- 26 May '08 11:10A few days ago I posted here a proof game, but it was in reply to another post and I think many people missed it (nobody solved it!). So I post it here again... sorry if you already saw it in the other post. If you didn't see it there, don't do so now, since in that post there is a hint to the solution.

Proof game in 13.5 moves - 26 May '08 11:18

I saw it, but it was dedicated to S-G.*Originally posted by David113***A few days ago I posted here a proof game, but it was in reply to another post and I think many people missed it (nobody solved it!). So I post it here again... sorry if you already saw it in the other post. If you didn't see it there, don't do so now, since in that post there is a hint to the solution.**

[fen]rn1r3k/1pp2ppp/8/8/4P3/5r2/P1P2PP1/RNBQK1NR[/fen]

Proof game in 13.5 moves - 26 May '08 16:51 / 2 edits

I've been working on it off and on, but these 'massacre' type PGs always give me trouble.*Originally posted by David113***That doesn't mean others can't solve it too**

Edit: Just the fact that Labelle is a co-author is always a sign of trouble - he's more a programmer than a composer. His co-authorship is a sure sign that this is the type of problem that humans can't get sound without computer help. - 26 May '08 19:47 / 1 edit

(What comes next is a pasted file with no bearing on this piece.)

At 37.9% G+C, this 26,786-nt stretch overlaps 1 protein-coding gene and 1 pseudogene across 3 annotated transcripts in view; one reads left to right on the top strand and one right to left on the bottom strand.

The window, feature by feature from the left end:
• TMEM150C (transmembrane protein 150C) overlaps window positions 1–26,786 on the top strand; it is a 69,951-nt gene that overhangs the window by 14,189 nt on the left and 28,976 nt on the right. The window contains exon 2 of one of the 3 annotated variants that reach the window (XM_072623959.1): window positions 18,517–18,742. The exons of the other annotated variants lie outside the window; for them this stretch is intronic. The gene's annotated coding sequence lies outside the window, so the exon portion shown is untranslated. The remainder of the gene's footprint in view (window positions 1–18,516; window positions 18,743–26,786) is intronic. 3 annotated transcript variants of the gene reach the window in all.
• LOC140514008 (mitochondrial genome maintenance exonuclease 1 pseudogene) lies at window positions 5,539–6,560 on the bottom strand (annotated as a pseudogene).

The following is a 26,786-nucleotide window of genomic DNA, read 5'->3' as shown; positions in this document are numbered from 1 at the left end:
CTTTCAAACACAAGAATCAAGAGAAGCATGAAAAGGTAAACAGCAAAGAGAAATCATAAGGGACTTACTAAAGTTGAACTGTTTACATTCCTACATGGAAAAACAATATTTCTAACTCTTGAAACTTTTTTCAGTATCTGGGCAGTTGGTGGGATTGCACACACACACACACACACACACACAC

Actually, the authors list as I gave it ("Itamar Faybish / Göran Wicklund / François Labelle & Alexandre Leroux" ) means that this problem was composed independently by 3 teams:*Originally posted by SwissGambit***I've been working on it off and on, but these 'massacre' type PGs always give me trouble.**

Edit: Just the fact that Labelle is a co-author is always a sign of trouble - he's more a programmer than a composer. His co-authorship is a sure sign that this is the type of problem that humans can't get sound without computer help.

1. Faybish

2. Wicklund

3. Labelle & Leroux

All 3 teams composed very similar PGs in response to a challenge (After the problem is solved I'll say what the challenge was), so it was decided to choose one version and publish it under the 4 names together. Which means, the problem was composed independently by two 1-man teams which did not include Labelle... so maybe the situation isn't so bad.

If I remember correctly, this problem indeed is not C+ - computers have problems with the large number of captures.